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Thanks another good session! Great presentation.

Iron

nice work - looking foward to the kernel rebuild

Iron

Cross compiled many kernels for ARM since 2.6.29 to 3.7

Iron

Thank you for great seminar!

Running Lubuntu, Ubuntu, Power Book G4 and Pentium M

No kernel rebuild experience

I am running Ubuntu on a netbook at home.

Iron

Thanks Mike. Another great presentation

Iron

I have built from source

 

 

Running old distro of openSUSE on old dual CPU chip server at home.

Iron

Have built kernel for Linux college class. Don't recall distro.

 

Iron

thanks, another good session

Iron

Thanks another great session Mike

@MIKE,
2pm EST = 8pm CET is a great time to start, please try to use the same timeslot next time.
I'm realy looking forward learning more from you!

Iron

@GBr I'm talking with the DesignNews folks about that.  I've got a lot of material from my in-class seminars and embedded systems conference/embedded Linux conference talks.  So, I suspect there will be more stuff later.

Thanks again Mike.
Are you planning more similar web-trainings for a happy Swedish hobbyist to attend from oversees?

Iron

@GBr Folks have tried to use portage in the past for embedded distros with somewhat mixed results.  Building everything from scratch is a good idea (Yocto uses that concept with bitbake), but it can take several days to build a complete distro with portage.  It just depends on what you're used to I guess.  I know folks who love portage.  I've not had enough time on it to give an opinion one way or the other.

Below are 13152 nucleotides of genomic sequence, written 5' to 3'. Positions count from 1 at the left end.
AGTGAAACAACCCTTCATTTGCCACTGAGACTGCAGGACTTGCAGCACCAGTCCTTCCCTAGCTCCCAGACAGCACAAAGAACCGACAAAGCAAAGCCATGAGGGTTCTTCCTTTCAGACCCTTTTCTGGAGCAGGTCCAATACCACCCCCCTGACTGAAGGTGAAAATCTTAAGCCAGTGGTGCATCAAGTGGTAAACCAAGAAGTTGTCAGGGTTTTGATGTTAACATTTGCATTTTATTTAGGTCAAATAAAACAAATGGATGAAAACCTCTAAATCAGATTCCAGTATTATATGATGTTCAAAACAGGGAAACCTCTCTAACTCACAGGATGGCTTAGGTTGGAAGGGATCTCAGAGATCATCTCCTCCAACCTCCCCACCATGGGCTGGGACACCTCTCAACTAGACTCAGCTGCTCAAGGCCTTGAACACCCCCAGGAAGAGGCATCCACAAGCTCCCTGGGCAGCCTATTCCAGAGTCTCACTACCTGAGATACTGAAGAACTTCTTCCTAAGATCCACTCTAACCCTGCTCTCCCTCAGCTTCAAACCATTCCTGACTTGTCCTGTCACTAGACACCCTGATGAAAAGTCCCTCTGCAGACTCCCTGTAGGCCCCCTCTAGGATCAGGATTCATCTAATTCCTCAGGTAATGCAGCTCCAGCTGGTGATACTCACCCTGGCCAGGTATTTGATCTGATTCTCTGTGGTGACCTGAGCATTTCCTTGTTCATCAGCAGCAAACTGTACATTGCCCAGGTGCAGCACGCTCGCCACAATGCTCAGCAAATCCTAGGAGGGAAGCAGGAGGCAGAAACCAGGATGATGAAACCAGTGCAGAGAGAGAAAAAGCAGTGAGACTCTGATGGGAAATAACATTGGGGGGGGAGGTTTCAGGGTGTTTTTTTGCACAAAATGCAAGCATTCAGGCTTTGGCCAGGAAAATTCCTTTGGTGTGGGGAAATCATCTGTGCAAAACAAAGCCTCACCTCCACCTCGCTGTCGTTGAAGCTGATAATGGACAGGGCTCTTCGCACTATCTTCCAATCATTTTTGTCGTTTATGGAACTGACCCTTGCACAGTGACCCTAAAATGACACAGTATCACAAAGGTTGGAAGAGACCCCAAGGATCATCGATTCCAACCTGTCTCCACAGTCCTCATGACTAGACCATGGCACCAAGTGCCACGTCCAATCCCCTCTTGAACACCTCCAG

Thanks Mike for a very good session.
I'll save my question for tomorrow.

Iron

@MIKE Whats your opinion on using Gentoo (using Portage/emerge/...) for creating and maintaining embedded distro?

Iron

Thanks, Mike!   Tomorrow...

Thanks! See you toms!

Iron

OK gang... That's going to be it for today.  See you again tomorrow for installment #4...

@GBr look in the kernel source tree in <kernel>/drivers/char/mem.c to see an example of remap_pfn_range.  You can embedd that code in your own driver's mmap() callback from the file operations table.  Then use the user-space mmap() call to call the driver to do the mapping.  It's pretty straightforward once you look at the mem.c code.

@adse True, Yocto has a Linaro layer.  So, you could build Linaro using Yocto's bitbake interface.  Canonical uses Linaro to produce Ubuntu for the ARM.  But, that's not Linaro's sole purpose.  The concern I have for Yocto is that WindRiver, Mentor, MontaVista and Intell all have their hands in the mix.  Cooperation among such fierce competitors is always an intersting thing to watch.  Hopefully, they can continue to set aside their differences for the betterment of the community.

@MIKE, remap_pfn_range() in the kernel and mmap() look interesting. Any good tutorials or should I look in kernel docs?

Iron

Thank you. These are helping me out a lot.

Iron

thank you good info 

Iron

I reviewed Linaro for a while. It seems to be targeted only at making Ubuntu flavors running on ARM.
I am also reviewing Yocto. They claim to have a Linaro layer as well.
So I believe Yocto will be beneficial to leanr then as you can take advantage of Linaro via its layers?

Iron

@GBr For debugfs, you'd need to allocate the maximum buffer size and leave it there.  Then you could have a size variable and the actual buffer as two separate values to handle the variable buffer part.  Or, you could use remap_pfn_range() in the kernel and mmap() from user-space to just map the buffer directly into the user's address space.  Debugfs is probably less prone to errors though.